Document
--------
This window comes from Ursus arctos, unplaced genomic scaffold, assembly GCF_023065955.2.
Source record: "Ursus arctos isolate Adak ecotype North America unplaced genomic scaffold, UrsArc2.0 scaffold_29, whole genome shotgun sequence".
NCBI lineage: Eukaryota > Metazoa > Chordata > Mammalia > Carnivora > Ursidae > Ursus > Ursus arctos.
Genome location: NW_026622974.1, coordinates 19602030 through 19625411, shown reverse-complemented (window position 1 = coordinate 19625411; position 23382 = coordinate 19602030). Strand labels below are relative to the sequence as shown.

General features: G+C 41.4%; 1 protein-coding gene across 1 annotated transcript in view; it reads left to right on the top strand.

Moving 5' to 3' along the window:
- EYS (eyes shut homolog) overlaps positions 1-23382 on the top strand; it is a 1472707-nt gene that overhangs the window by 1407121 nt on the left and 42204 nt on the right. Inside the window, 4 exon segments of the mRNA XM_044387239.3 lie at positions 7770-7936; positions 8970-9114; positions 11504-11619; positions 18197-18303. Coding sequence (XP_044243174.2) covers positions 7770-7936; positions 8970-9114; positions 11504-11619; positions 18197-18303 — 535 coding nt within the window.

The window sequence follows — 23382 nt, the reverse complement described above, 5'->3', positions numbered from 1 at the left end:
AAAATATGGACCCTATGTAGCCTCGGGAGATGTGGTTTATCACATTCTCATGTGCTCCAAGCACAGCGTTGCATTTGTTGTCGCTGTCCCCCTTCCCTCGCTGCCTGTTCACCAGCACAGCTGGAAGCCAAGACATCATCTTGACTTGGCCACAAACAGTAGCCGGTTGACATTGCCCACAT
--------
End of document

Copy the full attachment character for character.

This window comes from Ursus arctos, unplaced genomic scaffold, assembly GCF_023065955.2.
Source record: "Ursus arctos isolate Adak ecotype North America unplaced genomic scaffold, UrsArc2.0 scaffold_29, whole genome shotgun sequence".
NCBI lineage: Eukaryota > Metazoa > Chordata > Mammalia > Carnivora > Ursidae > Ursus > Ursus arctos.
Genome location: NW_026622974.1, coordinates 19602030 through 19625411, shown reverse-complemented (window position 1 = coordinate 19625411; position 23382 = coordinate 19602030). Strand labels below are relative to the sequence as shown.

General features: G+C 41.4%; 1 protein-coding gene across 1 annotated transcript in view; it reads left to right on the top strand.

Moving 5' to 3' along the window:
- EYS (eyes shut homolog) overlaps positions 1-23382 on the top strand; it is a 1472707-nt gene that overhangs the window by 1407121 nt on the left and 42204 nt on the right. Inside the window, 4 exon segments of the mRNA XM_044387239.3 lie at positions 7770-7936; positions 8970-9114; positions 11504-11619; positions 18197-18303. Coding sequence (XP_044243174.2) covers positions 7770-7936; positions 8970-9114; positions 11504-11619; positions 18197-18303 — 535 coding nt within the window.

The window sequence follows — 23382 nt, the reverse complement described above, 5'->3', positions numbered from 1 at the left end:
AAAATATGGACCCTATGTAGCCTCGGGAGATGTGGTTTATCACATTCTCATGTGCTCCAAGCACAGCGTTGCATTTGTTGTCGCTGTCCCCCTTCCCTCGCTGCCTGTTCACCAGCACAGCTGGAAGCCAAGACATCATCTTGACTTGGCCACAAACAGTAGCCGGTTGACATTGCCCACAT